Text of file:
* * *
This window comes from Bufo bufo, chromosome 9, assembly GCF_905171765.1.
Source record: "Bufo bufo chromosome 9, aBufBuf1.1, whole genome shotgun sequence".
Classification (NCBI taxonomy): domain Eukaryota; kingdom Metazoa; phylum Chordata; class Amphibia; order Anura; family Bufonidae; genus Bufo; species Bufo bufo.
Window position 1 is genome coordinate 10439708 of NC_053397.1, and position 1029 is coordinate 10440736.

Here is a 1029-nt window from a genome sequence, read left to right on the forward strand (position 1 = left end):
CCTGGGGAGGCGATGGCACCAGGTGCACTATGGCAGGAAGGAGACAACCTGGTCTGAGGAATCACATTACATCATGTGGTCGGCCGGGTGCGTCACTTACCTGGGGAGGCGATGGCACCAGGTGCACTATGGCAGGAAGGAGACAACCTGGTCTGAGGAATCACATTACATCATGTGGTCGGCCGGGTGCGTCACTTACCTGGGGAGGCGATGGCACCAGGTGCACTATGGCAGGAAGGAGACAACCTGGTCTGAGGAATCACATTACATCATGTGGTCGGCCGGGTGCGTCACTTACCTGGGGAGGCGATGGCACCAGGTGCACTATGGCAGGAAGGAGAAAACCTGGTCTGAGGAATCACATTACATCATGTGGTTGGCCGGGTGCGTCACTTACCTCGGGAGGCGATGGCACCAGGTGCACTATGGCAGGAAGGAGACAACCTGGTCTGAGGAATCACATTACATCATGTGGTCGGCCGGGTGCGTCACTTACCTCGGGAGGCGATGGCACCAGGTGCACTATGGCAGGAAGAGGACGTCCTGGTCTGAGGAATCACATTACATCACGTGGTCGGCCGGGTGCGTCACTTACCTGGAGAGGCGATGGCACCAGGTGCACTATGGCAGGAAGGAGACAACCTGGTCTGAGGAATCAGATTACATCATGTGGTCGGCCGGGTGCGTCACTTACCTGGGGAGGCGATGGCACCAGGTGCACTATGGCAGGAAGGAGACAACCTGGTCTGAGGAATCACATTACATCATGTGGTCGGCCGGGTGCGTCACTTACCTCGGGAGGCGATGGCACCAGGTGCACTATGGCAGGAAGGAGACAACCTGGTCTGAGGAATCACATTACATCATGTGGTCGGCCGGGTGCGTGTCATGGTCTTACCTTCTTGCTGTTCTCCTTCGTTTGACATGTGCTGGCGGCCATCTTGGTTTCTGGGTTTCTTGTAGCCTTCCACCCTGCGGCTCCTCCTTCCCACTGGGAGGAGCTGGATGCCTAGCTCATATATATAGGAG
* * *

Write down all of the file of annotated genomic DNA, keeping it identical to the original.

This window comes from Bufo bufo, chromosome 9, assembly GCF_905171765.1.
Source record: "Bufo bufo chromosome 9, aBufBuf1.1, whole genome shotgun sequence".
Classification (NCBI taxonomy): domain Eukaryota; kingdom Metazoa; phylum Chordata; class Amphibia; order Anura; family Bufonidae; genus Bufo; species Bufo bufo.
Window position 1 is genome coordinate 10439708 of NC_053397.1, and position 1029 is coordinate 10440736.

Here is a 1029-nt window from a genome sequence, read left to right on the forward strand (position 1 = left end):
CCTGGGGAGGCGATGGCACCAGGTGCACTATGGCAGGAAGGAGACAACCTGGTCTGAGGAATCACATTACATCATGTGGTCGGCCGGGTGCGTCACTTACCTGGGGAGGCGATGGCACCAGGTGCACTATGGCAGGAAGGAGACAACCTGGTCTGAGGAATCACATTACATCATGTGGTCGGCCGGGTGCGTCACTTACCTGGGGAGGCGATGGCACCAGGTGCACTATGGCAGGAAGGAGACAACCTGGTCTGAGGAATCACATTACATCATGTGGTCGGCCGGGTGCGTCACTTACCTGGGGAGGCGATGGCACCAGGTGCACTATGGCAGGAAGGAGAAAACCTGGTCTGAGGAATCACATTACATCATGTGGTTGGCCGGGTGCGTCACTTACCTCGGGAGGCGATGGCACCAGGTGCACTATGGCAGGAAGGAGACAACCTGGTCTGAGGAATCACATTACATCATGTGGTCGGCCGGGTGCGTCACTTACCTCGGGAGGCGATGGCACCAGGTGCACTATGGCAGGAAGAGGACGTCCTGGTCTGAGGAATCACATTACATCACGTGGTCGGCCGGGTGCGTCACTTACCTGGAGAGGCGATGGCACCAGGTGCACTATGGCAGGAAGGAGACAACCTGGTCTGAGGAATCAGATTACATCATGTGGTCGGCCGGGTGCGTCACTTACCTGGGGAGGCGATGGCACCAGGTGCACTATGGCAGGAAGGAGACAACCTGGTCTGAGGAATCACATTACATCATGTGGTCGGCCGGGTGCGTCACTTACCTCGGGAGGCGATGGCACCAGGTGCACTATGGCAGGAAGGAGACAACCTGGTCTGAGGAATCACATTACATCATGTGGTCGGCCGGGTGCGTGTCATGGTCTTACCTTCTTGCTGTTCTCCTTCGTTTGACATGTGCTGGCGGCCATCTTGGTTTCTGGGTTTCTTGTAGCCTTCCACCCTGCGGCTCCTCCTTCCCACTGGGAGGAGCTGGATGCCTAGCTCATATATATAGGAG